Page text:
Metric Group=Operating System Audit Records
 Metric=Size of Audit Files
 Metric value=35.39
 Key Value= 
 Rule Name=DBA_Incident_Rule,Create incident for critical metric alerts 
 Rule Owner=SYSMAN 
 Update Details:
 3.39 MB of Audit Trail files collected (.aud: 3.39, .xml: 0, .bin: 0)
 Incident created by rule (Name = DBA_Incident_Rule, Create incident for critical metric alerts; Owner = SYSMAN).


So if you’re planning to upgrade 1000 agents with the new Database Plugin, you might start getting a little nervous about receiving all of these pages.   Since the metric didn’t exist before, it’s not included in your templates to be disabled.  Even if it were in the templates, it would likely alert before you could reapply templates.

Luckily, Incident Rules provide a method to exclude a particular event when evaluating an Incident Rule.

From Setup -> Incidents -> Incident Rules, you’ll want to edit your defined Incident Rule.  If you haven’t customized an Incident Rule, you can select the default Incident Ruleset and do a Create Like to clone and be able to edit.

inc1

Select the Metric Alert rule, and click Edit.

inc2

On this first screen, you’ll see the Advanced Selection Options.  If you expand this you’ll see an option for Event name.  This is where you can exclude a specific metric event by select Not Equals and enter the event name.   In the case of this metric, the event name is sizeOfOSAuditFiles:FILE_SIZE.

inc3

 

Click Next and Continue until you finally get to Save.   To validate, you can use the Simulate Rules or trigger an alert to see if it sends the email.

This concept can be applied to help filter out other events, or categories of metrics as needed.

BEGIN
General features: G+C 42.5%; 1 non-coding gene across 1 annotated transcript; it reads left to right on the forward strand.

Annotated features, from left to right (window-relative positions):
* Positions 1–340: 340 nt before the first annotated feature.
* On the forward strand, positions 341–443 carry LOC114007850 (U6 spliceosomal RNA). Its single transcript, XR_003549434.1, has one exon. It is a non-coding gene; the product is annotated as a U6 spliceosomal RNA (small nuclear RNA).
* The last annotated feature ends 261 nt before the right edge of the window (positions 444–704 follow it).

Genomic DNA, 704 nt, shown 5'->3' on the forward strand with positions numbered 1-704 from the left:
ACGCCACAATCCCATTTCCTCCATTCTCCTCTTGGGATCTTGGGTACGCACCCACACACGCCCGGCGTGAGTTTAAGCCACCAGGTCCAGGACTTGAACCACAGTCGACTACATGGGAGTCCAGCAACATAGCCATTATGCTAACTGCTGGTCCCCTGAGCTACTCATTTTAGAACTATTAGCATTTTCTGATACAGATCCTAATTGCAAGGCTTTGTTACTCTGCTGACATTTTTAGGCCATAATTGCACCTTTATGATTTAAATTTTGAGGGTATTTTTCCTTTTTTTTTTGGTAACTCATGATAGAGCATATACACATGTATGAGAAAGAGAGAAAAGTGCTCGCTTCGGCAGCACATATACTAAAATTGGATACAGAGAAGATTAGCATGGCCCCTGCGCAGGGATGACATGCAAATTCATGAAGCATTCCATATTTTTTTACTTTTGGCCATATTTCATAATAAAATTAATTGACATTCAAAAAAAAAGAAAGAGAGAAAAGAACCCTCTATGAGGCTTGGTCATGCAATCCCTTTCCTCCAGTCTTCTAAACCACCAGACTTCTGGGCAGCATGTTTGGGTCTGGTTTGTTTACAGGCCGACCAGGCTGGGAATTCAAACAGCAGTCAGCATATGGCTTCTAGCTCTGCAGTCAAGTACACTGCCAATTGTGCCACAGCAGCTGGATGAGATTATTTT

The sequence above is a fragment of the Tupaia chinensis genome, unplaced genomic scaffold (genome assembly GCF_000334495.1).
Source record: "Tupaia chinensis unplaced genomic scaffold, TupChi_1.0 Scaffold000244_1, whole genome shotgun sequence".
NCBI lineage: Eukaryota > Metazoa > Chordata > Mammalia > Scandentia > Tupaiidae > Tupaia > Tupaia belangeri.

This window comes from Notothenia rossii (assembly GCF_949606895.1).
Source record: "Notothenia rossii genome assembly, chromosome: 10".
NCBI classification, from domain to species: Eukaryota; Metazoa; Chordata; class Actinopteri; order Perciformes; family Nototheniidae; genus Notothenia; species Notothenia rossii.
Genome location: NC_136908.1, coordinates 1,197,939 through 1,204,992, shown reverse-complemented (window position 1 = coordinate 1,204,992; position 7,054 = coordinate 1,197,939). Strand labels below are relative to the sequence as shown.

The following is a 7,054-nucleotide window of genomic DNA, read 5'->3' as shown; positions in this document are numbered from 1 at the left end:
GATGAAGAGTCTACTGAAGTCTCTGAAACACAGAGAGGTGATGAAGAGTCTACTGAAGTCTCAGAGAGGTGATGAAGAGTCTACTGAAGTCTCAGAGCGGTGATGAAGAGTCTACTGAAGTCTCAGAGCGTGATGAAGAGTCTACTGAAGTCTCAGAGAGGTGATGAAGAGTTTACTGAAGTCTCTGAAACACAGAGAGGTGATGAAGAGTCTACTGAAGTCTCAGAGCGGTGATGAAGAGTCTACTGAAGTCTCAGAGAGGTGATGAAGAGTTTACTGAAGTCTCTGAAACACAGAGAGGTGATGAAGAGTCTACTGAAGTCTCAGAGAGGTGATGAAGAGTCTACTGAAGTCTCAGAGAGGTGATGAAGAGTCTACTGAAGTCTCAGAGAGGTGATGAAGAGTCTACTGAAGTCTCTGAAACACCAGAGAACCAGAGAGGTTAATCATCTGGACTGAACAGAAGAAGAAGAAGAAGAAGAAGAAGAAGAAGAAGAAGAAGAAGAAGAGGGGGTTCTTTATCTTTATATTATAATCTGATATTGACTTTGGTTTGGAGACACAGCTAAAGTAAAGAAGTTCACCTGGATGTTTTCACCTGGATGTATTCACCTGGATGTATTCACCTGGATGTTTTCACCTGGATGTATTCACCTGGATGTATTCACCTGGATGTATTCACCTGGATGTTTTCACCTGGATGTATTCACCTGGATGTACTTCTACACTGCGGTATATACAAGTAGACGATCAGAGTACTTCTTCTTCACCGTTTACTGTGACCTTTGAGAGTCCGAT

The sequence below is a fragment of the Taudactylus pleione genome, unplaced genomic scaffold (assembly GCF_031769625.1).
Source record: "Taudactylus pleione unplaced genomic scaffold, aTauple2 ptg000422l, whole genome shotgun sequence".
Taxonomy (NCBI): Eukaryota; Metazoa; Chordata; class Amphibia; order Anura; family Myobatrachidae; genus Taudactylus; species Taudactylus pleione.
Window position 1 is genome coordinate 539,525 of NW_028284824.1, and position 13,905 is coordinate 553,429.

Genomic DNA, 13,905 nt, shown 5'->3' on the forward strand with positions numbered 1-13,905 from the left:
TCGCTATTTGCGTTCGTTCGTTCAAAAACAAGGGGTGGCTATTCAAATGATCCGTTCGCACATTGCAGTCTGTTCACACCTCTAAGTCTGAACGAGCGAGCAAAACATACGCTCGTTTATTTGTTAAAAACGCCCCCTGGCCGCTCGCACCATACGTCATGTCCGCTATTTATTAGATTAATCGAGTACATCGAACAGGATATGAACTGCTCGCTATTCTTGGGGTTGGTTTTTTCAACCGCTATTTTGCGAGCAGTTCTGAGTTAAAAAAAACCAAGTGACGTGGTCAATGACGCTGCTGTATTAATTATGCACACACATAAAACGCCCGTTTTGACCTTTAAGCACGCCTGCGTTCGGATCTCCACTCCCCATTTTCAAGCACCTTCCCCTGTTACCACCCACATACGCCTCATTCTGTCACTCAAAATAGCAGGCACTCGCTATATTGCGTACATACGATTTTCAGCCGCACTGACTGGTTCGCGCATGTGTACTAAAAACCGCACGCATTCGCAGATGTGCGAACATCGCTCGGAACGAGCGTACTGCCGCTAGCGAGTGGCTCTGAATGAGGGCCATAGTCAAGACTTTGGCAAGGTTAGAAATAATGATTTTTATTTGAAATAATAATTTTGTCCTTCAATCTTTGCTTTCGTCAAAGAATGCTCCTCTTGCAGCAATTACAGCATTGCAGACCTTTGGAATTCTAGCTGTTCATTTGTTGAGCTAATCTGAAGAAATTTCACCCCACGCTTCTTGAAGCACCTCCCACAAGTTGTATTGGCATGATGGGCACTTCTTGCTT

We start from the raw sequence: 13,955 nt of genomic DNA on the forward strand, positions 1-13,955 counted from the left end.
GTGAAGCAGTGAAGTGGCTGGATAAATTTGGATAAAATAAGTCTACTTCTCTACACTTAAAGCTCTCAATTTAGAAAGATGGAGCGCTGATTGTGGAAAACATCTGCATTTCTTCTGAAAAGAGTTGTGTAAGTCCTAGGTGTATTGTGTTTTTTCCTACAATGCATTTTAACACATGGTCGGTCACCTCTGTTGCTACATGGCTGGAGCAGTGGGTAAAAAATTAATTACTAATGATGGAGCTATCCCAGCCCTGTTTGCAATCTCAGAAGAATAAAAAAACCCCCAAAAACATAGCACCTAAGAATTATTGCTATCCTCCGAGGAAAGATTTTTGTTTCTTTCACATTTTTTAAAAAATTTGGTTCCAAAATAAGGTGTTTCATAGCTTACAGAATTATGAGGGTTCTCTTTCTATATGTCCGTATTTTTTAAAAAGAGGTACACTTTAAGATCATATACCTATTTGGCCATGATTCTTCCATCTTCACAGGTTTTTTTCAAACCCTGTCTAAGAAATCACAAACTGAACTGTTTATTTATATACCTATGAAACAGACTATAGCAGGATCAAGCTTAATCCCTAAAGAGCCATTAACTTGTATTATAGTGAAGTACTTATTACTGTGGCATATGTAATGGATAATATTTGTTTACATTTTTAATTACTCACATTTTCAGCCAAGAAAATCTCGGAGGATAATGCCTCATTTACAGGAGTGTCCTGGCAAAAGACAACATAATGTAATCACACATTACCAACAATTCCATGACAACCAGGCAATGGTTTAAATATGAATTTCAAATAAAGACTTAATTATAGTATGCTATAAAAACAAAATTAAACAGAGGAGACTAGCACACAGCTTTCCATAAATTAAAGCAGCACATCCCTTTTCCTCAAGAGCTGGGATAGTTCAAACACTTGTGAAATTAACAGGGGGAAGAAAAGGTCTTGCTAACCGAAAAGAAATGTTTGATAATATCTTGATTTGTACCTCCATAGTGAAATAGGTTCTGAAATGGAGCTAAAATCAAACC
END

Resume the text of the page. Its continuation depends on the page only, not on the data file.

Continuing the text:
Notifications for Expiring DBSNMP Passwords

Most user accounts these days have a password profile on them that automatically expires the password after a set number of days.   Depending on your company’s security requirements, this may be as little as 30 days or as long as 365 days, although typically it falls between 60-90 days. For a normal user, this can cause a small interruption in your day as you have to go get your password reset by an admin. When this happens to privileged accounts, such as the DBSNMP account that is responsible for monitoring database availability, it can cause bigger problems.

In Oracle Enterprise Manager 12c you may notice the error message “ORA-28002: the password will expire within 5 days” when you connect to a target, or worse you may get “ORA-28001: the password has expired”. If you wait too long, your monitoring will fail because the password is locked out. Wouldn’t it be nice if we could get an alert 10 days before our DBSNMP password expired? Thanks to Oracle Enterprise Manager 12c Metric Extensions (ME), you can! See the Oracle Enterprise Manager Cloud Control Administrator’s Guide for more information on Metric Extensions.

Read more here

Organizing Your Oracle Enterprise Manager Targets

If you’re monitoring more than a handful of servers or databases in your Enterprise Manager 12c (EM), you have probably started creating groups to manage many targets together.   If you haven’t, this is one of the most critical aspects of setting up your EM to properly monitor and manage targets.  There are several use cases where you will want to perform a single action on multiple targets.

  • Setting monitoring thresholds
  • Granting privileges
  • Sending notifications
  • Applying compliance rules
  • Viewing dashboards
  • Running jobs, upgrades, backups
  • Creating reports

Continue reading “Organizing Your Oracle Enterprise Manager Targets”